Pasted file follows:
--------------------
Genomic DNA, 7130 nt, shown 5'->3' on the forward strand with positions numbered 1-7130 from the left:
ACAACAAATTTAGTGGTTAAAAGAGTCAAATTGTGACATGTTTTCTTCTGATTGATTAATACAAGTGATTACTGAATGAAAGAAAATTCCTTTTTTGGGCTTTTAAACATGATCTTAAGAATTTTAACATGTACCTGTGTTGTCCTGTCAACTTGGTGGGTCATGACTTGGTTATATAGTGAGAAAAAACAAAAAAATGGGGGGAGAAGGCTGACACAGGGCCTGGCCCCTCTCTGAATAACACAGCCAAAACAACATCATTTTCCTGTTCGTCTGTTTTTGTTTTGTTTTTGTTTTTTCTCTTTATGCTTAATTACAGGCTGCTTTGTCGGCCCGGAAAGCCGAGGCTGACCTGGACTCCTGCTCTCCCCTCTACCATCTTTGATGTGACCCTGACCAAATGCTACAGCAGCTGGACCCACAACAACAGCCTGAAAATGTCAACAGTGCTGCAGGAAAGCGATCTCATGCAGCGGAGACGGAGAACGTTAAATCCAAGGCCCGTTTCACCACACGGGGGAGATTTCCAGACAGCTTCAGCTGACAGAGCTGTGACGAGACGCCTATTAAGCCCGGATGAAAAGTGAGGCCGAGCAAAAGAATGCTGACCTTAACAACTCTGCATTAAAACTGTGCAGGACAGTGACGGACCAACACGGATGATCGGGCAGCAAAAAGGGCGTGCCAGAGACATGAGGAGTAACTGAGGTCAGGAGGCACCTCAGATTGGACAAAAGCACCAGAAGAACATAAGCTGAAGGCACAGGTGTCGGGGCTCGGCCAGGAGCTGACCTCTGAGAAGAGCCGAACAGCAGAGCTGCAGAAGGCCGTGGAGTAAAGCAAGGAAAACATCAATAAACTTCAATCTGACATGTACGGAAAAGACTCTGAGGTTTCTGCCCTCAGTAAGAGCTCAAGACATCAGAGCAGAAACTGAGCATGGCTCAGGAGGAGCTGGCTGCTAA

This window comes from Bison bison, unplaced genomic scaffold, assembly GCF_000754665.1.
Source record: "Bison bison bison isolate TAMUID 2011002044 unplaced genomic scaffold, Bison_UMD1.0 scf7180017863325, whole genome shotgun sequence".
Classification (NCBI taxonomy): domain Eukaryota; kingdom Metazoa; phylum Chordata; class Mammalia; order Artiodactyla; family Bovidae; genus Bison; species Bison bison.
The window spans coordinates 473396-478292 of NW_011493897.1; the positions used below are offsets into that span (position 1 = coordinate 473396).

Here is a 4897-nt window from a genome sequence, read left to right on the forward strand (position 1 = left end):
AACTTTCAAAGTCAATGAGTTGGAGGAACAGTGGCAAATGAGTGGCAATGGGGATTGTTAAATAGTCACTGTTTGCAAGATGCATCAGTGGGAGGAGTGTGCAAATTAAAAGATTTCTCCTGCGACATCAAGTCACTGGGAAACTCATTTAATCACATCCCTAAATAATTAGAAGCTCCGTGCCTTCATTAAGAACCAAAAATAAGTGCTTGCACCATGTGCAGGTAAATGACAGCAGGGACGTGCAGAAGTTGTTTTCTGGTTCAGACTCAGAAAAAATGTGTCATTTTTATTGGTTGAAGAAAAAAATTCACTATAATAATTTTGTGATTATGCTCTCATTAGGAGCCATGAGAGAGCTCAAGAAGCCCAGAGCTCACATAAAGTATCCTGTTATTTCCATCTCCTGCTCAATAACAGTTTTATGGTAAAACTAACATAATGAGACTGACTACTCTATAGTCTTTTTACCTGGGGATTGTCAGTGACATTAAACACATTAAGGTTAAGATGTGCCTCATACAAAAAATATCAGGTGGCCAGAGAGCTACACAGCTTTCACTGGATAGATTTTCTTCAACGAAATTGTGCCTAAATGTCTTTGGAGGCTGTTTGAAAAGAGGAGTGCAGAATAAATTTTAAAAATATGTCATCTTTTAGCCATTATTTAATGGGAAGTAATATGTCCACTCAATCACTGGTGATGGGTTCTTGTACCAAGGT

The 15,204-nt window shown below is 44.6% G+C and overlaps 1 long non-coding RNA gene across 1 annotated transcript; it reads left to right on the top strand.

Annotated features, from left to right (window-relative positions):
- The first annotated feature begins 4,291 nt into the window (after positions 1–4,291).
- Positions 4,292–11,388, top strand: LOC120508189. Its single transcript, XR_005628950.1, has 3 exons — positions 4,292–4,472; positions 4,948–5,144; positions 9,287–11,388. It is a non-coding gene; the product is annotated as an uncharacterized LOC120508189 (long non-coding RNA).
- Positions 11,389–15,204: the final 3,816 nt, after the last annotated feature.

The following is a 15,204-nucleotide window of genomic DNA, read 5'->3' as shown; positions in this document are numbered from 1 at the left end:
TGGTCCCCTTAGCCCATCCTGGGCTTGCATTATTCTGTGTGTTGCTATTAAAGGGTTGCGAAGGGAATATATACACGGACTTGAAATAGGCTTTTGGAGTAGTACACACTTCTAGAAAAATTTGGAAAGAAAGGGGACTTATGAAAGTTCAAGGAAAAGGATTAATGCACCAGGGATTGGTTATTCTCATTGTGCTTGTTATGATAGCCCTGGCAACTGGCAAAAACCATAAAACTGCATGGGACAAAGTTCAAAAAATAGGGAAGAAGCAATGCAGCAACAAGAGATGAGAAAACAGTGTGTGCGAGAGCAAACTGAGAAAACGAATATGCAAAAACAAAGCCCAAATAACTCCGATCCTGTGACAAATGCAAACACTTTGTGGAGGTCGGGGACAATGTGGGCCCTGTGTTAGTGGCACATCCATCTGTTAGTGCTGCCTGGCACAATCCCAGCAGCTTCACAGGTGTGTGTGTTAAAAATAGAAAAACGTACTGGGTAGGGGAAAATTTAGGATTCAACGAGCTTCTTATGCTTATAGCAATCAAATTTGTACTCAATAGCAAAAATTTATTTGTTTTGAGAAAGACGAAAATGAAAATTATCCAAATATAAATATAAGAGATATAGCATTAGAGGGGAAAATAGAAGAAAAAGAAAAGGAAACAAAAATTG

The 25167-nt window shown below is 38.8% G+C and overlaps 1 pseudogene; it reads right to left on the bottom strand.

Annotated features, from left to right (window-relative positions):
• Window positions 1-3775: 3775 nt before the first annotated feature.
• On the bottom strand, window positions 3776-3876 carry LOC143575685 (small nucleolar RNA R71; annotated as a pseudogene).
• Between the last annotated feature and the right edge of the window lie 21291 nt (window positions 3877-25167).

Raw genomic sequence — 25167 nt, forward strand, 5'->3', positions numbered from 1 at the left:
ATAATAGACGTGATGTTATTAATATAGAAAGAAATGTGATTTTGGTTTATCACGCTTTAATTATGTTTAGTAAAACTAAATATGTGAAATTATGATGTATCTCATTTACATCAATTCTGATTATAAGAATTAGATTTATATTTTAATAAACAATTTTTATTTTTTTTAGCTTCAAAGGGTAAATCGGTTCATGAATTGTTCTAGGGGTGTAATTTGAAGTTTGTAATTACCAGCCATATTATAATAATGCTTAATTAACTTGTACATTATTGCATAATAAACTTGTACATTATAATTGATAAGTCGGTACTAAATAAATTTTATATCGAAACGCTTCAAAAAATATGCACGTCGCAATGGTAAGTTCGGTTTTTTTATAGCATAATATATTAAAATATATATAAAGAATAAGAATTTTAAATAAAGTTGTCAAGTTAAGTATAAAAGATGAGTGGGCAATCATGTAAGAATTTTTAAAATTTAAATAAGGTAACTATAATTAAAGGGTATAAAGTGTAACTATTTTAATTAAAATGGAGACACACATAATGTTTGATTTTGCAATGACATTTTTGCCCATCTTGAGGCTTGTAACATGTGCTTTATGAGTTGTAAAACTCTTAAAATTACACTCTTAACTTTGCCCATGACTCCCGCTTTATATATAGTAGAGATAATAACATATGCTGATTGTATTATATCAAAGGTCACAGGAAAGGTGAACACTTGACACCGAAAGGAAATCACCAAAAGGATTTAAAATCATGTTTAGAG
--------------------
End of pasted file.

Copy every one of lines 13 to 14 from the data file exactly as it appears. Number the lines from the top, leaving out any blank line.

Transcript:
- Positions 11,389–15,204: the final 3,816 nt, after the last annotated feature.

The following is a 15,204-nucleotide window of genomic DNA, read 5'->3' as shown; positions in this document are numbered from 1 at the left end: